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Modifying your divorce decree

Your life has probably changed completely since your divorce. You may have a new home, a new schedule, and maybe a new focus on your career. There may even be a new partner in your life. There are many reasons why the divorce decree that was finalized years ago simply doesn't reflect your current situation.

It may be tempting to ask for a modification to the decree or the parenting plan to reflect your new life. If there has been or will be a significant change, it is certainly a good idea. The process for doing so is difficult, however, and in many ways the same as when the decree was first issued. It is not something which you should try to do on your own.

What is a major change?

The most common significant change is relocation. If you are planning to move some distance away, the visitation schedule with the children is going to change and probably become more difficult. It doesn't have to be to another state to have an impact, either. Even moving from Denver to Colorado Springs can be significant.

For parents who value equal parenting time, nearly any change can impact the lives of the children. Such modifications are to the parenting plan, not the full decree, and will be easier to obtain. Whenever possible it is best to work this out in advance between both parents and present the court with a fully agreed plan.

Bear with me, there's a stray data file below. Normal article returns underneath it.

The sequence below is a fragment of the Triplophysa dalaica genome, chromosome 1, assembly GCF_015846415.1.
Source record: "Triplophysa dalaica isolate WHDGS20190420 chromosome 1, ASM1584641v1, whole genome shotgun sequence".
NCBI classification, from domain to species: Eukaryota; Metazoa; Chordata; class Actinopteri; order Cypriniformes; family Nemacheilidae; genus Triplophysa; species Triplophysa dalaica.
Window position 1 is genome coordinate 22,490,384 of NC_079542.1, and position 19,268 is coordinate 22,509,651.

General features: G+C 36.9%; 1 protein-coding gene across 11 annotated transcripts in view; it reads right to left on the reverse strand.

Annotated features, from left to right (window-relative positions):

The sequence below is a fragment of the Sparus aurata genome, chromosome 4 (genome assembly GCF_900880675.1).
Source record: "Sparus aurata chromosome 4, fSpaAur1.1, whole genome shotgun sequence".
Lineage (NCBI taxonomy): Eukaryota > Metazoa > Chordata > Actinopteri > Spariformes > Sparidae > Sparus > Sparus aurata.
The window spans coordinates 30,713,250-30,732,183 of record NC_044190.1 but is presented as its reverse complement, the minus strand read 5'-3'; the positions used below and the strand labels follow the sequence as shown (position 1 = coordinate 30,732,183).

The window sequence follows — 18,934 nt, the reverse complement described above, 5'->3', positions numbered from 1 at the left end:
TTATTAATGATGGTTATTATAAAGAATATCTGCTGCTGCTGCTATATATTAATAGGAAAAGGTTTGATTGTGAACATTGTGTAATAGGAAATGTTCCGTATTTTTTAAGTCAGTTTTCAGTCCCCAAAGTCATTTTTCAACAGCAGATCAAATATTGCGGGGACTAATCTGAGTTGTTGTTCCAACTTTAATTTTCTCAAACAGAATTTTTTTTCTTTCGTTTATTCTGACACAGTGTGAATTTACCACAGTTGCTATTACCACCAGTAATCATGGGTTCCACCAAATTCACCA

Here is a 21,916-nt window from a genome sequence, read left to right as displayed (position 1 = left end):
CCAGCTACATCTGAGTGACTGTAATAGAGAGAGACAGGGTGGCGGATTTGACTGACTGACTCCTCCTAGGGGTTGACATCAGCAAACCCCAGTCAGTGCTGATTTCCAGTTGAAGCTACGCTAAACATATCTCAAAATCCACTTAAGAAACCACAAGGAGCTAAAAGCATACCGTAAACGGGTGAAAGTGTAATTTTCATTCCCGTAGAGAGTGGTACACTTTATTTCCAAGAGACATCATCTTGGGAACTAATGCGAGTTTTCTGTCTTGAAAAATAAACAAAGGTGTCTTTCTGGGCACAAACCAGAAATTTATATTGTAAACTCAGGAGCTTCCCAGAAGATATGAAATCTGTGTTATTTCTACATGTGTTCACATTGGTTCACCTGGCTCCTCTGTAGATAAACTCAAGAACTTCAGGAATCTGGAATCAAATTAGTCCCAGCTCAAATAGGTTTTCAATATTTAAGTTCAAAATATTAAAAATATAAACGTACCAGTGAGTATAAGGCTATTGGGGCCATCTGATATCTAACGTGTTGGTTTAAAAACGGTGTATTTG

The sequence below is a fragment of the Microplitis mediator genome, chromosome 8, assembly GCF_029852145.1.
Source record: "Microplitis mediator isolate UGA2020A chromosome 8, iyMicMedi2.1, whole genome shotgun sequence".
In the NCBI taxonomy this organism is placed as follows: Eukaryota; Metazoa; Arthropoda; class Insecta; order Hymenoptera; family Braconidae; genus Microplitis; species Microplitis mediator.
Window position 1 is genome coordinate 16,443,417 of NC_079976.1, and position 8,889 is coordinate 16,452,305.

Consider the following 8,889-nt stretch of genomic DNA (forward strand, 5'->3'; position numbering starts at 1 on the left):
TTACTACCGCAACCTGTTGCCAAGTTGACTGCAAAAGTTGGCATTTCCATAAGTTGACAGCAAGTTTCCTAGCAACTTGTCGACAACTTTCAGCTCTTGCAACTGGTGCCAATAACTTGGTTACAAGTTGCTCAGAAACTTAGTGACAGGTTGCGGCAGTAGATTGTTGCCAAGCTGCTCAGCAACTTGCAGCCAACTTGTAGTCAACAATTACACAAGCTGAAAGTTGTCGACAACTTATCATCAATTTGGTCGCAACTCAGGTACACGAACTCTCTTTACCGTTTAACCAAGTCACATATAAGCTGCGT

The same standard applies

As different as your life may be, courts in Colorado will have one main consideration for any modification - the best interests of the children. You may be focusing on your own plans and needs, but you have to consider how this affects the children before you present a proposed modification.

The courts may appoint a Child and Family Investigator (CFI) in order to determine just what is in the children's best interests. You need to be aware of your rights through this process and how to guide it along to a satisfactory conclusion.

More significant modifications

If you have lost your high-paying job and need to have your alimony or child support modified to stay within budget, this can also be considered by the courts. This involves a change in the underlying divorce decree and requires more documentation.

The courts will be looking for very specific statements on your finances and income in order to consider this. In situations like this, an attorney with experience in family law is absolutely essential to a satisfactory conclusion.

Stay focused

Whether the issue is your parental rights or financial interest, a modification to reflect your new circumstances is always an option. By focusing on what you need very specifically and working with someone you trust you can get it done.

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